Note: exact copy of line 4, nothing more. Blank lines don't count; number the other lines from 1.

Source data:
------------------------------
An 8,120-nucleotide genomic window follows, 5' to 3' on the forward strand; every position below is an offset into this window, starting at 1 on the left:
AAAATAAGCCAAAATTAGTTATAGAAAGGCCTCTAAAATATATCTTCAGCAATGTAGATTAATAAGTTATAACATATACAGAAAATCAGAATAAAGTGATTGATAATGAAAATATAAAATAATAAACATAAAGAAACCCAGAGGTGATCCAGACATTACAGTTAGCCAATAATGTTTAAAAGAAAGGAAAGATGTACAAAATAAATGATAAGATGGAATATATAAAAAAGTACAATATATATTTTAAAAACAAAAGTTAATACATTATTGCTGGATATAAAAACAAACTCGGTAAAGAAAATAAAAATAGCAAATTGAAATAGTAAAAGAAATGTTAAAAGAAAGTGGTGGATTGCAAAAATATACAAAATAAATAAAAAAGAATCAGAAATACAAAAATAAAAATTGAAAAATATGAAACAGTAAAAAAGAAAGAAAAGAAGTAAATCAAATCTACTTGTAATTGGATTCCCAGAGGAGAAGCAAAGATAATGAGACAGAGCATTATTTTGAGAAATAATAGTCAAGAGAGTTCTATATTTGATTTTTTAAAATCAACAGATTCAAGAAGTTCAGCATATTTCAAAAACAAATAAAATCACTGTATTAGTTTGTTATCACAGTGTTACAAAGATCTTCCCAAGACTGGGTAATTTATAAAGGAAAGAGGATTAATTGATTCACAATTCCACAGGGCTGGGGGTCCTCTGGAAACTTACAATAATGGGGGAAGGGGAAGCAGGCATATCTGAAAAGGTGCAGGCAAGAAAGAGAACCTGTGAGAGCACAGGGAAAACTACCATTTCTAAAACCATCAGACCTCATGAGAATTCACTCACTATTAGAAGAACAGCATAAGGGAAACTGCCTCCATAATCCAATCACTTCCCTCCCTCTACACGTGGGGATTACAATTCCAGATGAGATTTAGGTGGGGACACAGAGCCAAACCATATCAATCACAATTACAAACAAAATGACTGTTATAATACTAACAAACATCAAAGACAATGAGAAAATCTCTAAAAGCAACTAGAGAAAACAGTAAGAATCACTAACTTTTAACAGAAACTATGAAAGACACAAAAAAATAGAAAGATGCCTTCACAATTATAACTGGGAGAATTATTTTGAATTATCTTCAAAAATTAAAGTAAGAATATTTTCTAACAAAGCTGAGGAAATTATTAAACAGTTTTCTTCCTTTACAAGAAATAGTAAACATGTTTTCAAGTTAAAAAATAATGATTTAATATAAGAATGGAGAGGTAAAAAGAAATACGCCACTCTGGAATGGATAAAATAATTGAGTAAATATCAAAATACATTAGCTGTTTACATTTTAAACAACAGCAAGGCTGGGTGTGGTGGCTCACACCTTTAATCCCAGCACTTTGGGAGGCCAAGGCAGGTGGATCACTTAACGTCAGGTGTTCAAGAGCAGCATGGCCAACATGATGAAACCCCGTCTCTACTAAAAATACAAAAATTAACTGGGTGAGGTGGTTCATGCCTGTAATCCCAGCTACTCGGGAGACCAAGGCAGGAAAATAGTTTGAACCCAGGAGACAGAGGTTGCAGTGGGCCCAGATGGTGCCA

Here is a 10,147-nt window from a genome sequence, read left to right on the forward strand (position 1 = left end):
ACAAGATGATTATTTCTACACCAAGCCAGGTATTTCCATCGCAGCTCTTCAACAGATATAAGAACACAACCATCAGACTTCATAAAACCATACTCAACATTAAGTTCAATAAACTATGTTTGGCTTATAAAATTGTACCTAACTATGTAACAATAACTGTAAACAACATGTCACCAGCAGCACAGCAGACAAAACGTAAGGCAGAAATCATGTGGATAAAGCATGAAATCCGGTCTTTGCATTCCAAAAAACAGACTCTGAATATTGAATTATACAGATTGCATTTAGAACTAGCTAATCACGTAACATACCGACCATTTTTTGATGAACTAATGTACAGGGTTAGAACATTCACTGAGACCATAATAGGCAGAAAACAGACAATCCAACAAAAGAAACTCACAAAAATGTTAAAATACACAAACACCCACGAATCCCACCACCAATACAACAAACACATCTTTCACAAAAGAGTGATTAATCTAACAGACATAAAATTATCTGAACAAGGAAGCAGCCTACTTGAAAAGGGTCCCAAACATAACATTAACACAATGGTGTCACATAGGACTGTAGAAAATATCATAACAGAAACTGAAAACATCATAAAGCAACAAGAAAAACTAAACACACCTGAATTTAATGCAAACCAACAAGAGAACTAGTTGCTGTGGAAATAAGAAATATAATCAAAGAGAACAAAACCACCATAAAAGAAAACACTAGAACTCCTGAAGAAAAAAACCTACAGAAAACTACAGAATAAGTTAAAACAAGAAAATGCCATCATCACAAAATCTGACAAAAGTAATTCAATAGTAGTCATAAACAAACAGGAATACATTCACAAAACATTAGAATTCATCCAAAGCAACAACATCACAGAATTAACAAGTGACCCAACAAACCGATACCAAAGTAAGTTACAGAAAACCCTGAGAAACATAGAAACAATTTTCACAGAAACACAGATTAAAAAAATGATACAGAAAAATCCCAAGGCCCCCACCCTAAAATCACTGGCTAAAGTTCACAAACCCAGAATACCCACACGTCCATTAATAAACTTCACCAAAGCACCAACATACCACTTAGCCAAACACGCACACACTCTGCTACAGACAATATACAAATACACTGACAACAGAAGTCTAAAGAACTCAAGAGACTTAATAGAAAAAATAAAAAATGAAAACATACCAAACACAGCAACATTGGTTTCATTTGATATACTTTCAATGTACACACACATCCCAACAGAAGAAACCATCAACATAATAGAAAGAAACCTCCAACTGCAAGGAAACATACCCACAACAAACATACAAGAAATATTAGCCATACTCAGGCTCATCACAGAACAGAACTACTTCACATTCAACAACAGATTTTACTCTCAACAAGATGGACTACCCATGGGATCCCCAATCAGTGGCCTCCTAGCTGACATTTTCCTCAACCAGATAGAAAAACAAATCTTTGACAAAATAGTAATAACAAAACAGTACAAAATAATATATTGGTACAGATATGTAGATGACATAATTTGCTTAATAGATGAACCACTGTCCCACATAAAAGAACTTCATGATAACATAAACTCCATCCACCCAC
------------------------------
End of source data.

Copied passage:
ACAAGATGATTATTTCTACACCAAGCCAGGTATTTCCATCGCAGCTCTTCAACAGATATAAGAACACAACCATCAGACTTCATAAAACCATACTCAACATTAAGTTCAATAAACTATGTTTGGCTTATAAAATTGTACCTAACTATGTAACAATAACTGTAAACAACATGTCACCAGCAGCACAGCAGACAAAACGTAAGGCAGAAATCATGTGGATAAAGCATGAAATCCGGTCTTTGCATTCCAAAAAACAGACTCTGAATATTGAATTATACAGATTGCATTTAGAACTAGCTAATCACGTAACATACCGACCATTTTTTGATGAACTAATGTACAGGGTTAGAACATTCACTGAGACCATAATAGGCAGAAAACAGACAATCCAACAAAAGAAACTCACAAAAATGTTAAAATACACAAACACCCACGAATCCCACCACCAATACAACAAACACATCTTTCACAAAAGAGTGATTAATCTAACAGACATAAAATTATCTGAACAAGGAAGCAGCCTACTTGAAAAGGGTCCCAAACATAACATTAACACAATGGTGTCACATAGGACTGTAGAAAATATCATAACAGAAACTGAAAACATCATAAAGCAACAAGAAAAACTAAACACACCTGAATTTAATGCAAACCAACAAGAGAACTAGTTGCTGTGGAAATAAGAAATATAATCAAAGAGAACAAAACCACCATAAAAGAAAACACTAGAACTCCTGAAGAAAAAAACCTACAGAAAACTACAGAATAAGTTAAAACAAGAAAATGCCATCATCACAAAATCTGACAAAAGTAATTCAATAGTAGTCATAAACAAACAGGAATACATTCACAAAACATTAGAATTCATCCAAAGCAACAACATCACAGAATTAACAAGTGACCCAACAAACCGATACCAAAGTAAGTTACAGAAAACCCTGAGAAACATAGAAACAATTTTCACAGAAACACAGATTAAAAAAATGATACAGAAAAATCCCAAGGCCCCCACCCTAAAATCACTGGCTAAAGTTCACAAACCCAGAATACCCACACGTCCATTAATAAACTTCACCAAAGCACCAACATACCACTTAGCCAAACACGCACACACTCTGCTACAGACAATATACAAATACACTGACAACAGAAGTCTAAAGAACTCAAGAGACTTAATAGAAAAAATAAAAAATGAAAACATACCAAACACAGCAACATTGGTTTCATTTGATATACTTTCAATGTACACACACATCCCAACAGAAGAAACCATCAACATAATAGAAAGAAACCTCCAACTGCAAGGAAACATACCCACAACAAACATACAAGAAATATTAGCCATACTCAGGCTCATCACAGAACAGAACTACTTCACATTCAACAACAGATTTTACTCTCAACAAGATGGACTACCCATGGGATCCCCAATCAGTGGCCTCCTAGCTGACATTTTCCTCAACCAGATAGAAAAACAAATCTTTGACAAAATAGTAATAACAAAACAGTACAAAATAATATATTGGTACAGATATGTAGATGACATAATTTGCTTAATAGATGAACCACTGTCCCACATAAAAGAACTTCATGATAACATAAACTCCATCCACCCAC